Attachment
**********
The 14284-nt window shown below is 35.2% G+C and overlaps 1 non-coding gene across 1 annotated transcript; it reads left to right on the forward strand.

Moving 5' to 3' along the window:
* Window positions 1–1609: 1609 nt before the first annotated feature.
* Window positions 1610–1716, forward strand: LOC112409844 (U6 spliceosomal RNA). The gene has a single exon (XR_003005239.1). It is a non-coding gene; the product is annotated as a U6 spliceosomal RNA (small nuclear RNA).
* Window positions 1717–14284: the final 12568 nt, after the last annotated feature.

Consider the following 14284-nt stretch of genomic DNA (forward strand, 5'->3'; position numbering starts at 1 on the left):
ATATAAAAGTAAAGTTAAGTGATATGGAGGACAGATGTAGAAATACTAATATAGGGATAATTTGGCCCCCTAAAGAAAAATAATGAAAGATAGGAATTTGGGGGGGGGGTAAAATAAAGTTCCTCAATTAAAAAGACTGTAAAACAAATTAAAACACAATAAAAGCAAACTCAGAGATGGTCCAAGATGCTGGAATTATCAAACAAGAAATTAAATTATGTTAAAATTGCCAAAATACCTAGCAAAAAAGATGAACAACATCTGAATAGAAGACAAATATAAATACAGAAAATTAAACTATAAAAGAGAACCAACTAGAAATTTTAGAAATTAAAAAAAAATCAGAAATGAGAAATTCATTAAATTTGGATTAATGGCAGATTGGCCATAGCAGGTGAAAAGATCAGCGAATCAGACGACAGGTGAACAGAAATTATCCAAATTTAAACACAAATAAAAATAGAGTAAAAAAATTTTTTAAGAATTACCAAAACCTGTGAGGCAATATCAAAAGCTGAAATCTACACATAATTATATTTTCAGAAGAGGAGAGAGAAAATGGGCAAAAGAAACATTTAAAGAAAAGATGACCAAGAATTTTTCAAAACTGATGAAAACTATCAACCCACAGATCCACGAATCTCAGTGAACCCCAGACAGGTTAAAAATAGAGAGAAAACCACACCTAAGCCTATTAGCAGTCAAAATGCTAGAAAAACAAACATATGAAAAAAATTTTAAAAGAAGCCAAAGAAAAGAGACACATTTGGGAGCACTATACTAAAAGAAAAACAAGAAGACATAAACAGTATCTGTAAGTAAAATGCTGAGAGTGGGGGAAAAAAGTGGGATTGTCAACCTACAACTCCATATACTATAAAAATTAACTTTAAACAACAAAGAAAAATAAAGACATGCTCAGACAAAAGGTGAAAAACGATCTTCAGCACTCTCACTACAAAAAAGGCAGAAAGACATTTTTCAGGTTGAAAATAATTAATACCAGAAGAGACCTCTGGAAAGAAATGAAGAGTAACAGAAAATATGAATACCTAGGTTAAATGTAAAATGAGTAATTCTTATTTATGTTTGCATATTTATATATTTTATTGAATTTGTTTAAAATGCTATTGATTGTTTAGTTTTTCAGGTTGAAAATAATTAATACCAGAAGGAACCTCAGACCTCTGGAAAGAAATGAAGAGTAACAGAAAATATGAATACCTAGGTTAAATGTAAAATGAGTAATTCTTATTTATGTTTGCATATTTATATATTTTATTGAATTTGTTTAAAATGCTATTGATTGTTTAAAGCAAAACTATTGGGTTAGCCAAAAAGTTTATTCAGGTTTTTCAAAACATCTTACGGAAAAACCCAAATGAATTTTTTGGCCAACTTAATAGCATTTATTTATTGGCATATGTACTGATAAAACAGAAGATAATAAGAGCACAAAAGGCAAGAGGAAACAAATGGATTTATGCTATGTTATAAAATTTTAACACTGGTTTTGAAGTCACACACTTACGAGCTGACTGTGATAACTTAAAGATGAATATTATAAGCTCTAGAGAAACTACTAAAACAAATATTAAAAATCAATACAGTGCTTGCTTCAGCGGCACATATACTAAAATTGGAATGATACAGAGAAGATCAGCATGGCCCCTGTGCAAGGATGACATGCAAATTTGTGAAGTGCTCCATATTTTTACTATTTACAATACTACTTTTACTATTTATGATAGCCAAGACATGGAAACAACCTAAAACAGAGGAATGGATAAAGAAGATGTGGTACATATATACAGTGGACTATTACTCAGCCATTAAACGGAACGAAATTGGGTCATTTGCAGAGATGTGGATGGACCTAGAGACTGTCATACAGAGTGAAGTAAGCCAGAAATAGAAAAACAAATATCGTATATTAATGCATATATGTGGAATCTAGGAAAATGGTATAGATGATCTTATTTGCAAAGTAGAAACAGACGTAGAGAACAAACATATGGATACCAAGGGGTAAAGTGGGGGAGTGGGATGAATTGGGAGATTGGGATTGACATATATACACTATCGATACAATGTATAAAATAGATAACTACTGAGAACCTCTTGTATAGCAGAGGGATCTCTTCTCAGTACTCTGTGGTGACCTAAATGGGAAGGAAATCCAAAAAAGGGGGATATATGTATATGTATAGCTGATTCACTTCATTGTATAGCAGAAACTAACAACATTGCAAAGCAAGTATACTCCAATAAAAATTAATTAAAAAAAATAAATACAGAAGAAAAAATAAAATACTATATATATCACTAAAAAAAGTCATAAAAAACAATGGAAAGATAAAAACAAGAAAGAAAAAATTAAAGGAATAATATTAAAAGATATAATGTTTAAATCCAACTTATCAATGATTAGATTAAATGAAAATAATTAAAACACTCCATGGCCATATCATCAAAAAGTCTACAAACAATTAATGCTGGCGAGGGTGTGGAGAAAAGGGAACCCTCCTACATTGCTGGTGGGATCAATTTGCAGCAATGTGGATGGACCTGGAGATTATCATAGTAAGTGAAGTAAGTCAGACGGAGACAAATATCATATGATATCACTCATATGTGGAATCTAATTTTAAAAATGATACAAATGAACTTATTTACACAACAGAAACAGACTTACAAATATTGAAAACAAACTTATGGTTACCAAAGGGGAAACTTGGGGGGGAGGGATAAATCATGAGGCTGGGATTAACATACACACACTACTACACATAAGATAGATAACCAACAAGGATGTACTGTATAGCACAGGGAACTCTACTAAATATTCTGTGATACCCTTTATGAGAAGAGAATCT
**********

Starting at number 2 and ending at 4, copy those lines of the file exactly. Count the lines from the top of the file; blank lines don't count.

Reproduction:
Moving 5' to 3' along the window:
* Window positions 1–1609: 1609 nt before the first annotated feature.
* Window positions 1610–1716, forward strand: LOC112409844 (U6 spliceosomal RNA). The gene has a single exon (XR_003005239.1). It is a non-coding gene; the product is annotated as a U6 spliceosomal RNA (small nuclear RNA).